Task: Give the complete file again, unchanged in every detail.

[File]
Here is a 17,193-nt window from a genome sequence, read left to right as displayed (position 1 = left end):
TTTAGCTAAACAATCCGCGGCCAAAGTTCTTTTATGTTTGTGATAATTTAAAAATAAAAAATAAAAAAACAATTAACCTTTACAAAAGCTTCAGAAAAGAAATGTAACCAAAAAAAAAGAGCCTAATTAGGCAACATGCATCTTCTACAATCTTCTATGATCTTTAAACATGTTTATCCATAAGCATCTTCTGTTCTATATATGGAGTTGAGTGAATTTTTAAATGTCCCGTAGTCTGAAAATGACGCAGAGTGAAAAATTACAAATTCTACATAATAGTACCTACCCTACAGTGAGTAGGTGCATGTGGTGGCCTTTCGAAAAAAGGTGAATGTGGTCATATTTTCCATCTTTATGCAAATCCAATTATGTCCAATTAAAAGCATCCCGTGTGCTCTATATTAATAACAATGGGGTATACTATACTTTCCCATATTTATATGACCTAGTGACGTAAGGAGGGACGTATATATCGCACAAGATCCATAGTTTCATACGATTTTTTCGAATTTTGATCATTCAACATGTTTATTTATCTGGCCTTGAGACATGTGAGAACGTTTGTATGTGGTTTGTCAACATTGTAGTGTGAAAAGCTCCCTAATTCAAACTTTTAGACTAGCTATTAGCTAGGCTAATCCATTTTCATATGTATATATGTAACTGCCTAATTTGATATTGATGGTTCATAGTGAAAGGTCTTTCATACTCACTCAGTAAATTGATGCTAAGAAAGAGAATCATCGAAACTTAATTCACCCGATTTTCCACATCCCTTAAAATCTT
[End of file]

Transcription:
Here is a 17,193-nt window from a genome sequence, read left to right as displayed (position 1 = left end):
TTTAGCTAAACAATCCGCGGCCAAAGTTCTTTTATGTTTGTGATAATTTAAAAATAAAAAATAAAAAAACAATTAACCTTTACAAAAGCTTCAGAAAAGAAATGTAACCAAAAAAAAAGAGCCTAATTAGGCAACATGCATCTTCTACAATCTTCTATGATCTTTAAACATGTTTATCCATAAGCATCTTCTGTTCTATATATGGAGTTGAGTGAATTTTTAAATGTCCCGTAGTCTGAAAATGACGCAGAGTGAAAAATTACAAATTCTACATAATAGTACCTACCCTACAGTGAGTAGGTGCATGTGGTGGCCTTTCGAAAAAAGGTGAATGTGGTCATATTTTCCATCTTTATGCAAATCCAATTATGTCCAATTAAAAGCATCCCGTGTGCTCTATATTAATAACAATGGGGTATACTATACTTTCCCATATTTATATGACCTAGTGACGTAAGGAGGGACGTATATATCGCACAAGATCCATAGTTTCATACGATTTTTTCGAATTTTGATCATTCAACATGTTTATTTATCTGGCCTTGAGACATGTGAGAACGTTTGTATGTGGTTTGTCAACATTGTAGTGTGAAAAGCTCCCTAATTCAAACTTTTAGACTAGCTATTAGCTAGGCTAATCCATTTTCATATGTATATATGTAACTGCCTAATTTGATATTGATGGTTCATAGTGAAAGGTCTTTCATACTCACTCAGTAAATTGATGCTAAGAAAGAGAATCATCGAAACTTAATTCACCCGATTTTCCACATCCCTTAAAATCTT